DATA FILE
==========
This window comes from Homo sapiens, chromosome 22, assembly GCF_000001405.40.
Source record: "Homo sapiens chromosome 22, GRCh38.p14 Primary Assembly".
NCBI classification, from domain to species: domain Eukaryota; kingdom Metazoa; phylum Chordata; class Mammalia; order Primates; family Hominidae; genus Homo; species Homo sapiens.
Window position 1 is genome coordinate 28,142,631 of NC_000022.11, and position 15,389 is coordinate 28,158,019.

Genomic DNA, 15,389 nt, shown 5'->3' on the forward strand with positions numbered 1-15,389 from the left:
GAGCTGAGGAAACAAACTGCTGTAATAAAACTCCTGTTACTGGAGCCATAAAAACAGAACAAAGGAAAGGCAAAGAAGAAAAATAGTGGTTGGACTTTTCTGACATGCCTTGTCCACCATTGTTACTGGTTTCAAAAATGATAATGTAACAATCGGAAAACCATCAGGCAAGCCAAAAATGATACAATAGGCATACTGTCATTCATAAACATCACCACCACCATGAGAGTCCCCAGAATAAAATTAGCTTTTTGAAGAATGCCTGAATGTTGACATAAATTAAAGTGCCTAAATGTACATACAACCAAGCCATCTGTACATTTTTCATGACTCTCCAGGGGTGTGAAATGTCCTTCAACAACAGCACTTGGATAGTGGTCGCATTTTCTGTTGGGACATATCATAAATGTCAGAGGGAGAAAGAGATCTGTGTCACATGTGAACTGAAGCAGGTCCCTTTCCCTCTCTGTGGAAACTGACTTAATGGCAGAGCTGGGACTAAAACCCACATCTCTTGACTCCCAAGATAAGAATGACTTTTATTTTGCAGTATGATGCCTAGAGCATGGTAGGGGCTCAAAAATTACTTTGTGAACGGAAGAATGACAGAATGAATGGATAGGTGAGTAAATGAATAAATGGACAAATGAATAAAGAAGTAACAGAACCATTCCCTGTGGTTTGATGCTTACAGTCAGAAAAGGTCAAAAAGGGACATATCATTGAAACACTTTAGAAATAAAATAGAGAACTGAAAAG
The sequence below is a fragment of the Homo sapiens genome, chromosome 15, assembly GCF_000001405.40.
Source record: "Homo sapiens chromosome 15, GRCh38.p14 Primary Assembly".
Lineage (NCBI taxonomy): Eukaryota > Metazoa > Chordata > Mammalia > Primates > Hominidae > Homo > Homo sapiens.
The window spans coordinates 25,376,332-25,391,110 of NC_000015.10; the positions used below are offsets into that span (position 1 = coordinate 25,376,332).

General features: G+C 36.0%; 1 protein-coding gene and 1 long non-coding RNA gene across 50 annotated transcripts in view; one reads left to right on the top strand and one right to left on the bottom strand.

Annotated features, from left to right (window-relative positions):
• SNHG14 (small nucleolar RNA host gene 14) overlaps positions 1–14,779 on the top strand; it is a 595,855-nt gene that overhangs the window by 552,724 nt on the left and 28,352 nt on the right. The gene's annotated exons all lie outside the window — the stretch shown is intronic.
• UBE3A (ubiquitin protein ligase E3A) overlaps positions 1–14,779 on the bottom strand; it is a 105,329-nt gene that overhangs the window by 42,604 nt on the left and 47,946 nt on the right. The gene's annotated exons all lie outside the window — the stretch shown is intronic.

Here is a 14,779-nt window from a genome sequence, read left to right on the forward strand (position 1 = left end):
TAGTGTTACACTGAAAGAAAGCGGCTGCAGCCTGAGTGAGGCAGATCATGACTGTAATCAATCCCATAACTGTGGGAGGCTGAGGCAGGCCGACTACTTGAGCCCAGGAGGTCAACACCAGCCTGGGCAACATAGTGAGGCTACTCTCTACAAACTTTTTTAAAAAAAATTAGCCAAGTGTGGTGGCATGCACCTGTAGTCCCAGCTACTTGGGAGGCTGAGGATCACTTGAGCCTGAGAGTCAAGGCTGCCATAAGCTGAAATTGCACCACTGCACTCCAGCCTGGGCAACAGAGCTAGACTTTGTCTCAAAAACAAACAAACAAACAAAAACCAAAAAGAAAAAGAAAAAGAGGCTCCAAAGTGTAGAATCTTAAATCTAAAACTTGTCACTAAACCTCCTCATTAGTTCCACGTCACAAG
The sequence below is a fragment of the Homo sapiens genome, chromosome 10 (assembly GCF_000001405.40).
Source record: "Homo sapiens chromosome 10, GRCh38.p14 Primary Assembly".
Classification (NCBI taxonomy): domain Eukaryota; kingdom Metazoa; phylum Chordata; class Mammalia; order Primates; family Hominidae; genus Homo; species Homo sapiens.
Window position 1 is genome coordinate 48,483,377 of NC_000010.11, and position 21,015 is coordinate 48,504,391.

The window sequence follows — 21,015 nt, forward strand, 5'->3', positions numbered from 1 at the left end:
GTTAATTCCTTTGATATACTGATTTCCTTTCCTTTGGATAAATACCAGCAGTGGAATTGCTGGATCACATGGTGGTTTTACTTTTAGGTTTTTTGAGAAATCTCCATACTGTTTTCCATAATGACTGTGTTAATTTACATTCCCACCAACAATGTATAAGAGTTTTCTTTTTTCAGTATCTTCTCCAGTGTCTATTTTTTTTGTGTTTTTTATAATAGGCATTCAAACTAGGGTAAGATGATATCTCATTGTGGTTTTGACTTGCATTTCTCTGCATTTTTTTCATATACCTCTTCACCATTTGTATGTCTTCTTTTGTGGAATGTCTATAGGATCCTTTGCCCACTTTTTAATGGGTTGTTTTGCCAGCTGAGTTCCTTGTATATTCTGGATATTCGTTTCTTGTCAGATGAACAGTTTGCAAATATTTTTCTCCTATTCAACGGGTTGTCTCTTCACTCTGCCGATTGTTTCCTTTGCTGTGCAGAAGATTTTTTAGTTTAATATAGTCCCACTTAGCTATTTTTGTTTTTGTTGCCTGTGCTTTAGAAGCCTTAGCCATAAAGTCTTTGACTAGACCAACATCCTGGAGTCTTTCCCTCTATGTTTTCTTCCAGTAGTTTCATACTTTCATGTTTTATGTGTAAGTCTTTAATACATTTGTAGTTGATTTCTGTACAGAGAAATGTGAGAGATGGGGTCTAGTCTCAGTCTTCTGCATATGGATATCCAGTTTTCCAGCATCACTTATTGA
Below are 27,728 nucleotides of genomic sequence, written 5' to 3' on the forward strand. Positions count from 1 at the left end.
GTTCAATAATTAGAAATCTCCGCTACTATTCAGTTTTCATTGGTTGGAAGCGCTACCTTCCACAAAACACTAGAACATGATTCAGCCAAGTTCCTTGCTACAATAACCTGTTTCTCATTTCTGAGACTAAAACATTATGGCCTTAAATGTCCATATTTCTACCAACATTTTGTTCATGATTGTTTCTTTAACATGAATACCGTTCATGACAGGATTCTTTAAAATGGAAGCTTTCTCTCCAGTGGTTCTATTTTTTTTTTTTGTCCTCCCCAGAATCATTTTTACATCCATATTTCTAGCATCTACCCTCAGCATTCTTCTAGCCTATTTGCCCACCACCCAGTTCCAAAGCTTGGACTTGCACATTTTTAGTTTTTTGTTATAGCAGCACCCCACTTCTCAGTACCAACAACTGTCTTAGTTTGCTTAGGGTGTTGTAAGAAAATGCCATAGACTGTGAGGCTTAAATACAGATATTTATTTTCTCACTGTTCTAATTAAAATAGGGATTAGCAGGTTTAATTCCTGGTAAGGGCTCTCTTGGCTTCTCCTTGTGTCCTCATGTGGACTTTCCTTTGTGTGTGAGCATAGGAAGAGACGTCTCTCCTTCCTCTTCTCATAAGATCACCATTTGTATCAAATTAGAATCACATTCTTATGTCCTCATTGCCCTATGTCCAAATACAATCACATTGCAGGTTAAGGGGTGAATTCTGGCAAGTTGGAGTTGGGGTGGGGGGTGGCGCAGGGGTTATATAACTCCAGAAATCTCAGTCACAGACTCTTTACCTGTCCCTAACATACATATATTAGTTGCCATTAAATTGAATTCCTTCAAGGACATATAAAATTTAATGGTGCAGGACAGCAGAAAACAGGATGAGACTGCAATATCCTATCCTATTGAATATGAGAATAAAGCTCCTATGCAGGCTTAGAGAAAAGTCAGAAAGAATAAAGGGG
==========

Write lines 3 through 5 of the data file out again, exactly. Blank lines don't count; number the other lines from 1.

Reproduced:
NCBI classification, from domain to species: domain Eukaryota; kingdom Metazoa; phylum Chordata; class Mammalia; order Primates; family Hominidae; genus Homo; species Homo sapiens.
Window position 1 is genome coordinate 28,142,631 of NC_000022.11, and position 15,389 is coordinate 28,158,019.

Genomic DNA, 15,389 nt, shown 5'->3' on the forward strand with positions numbered 1-15,389 from the left: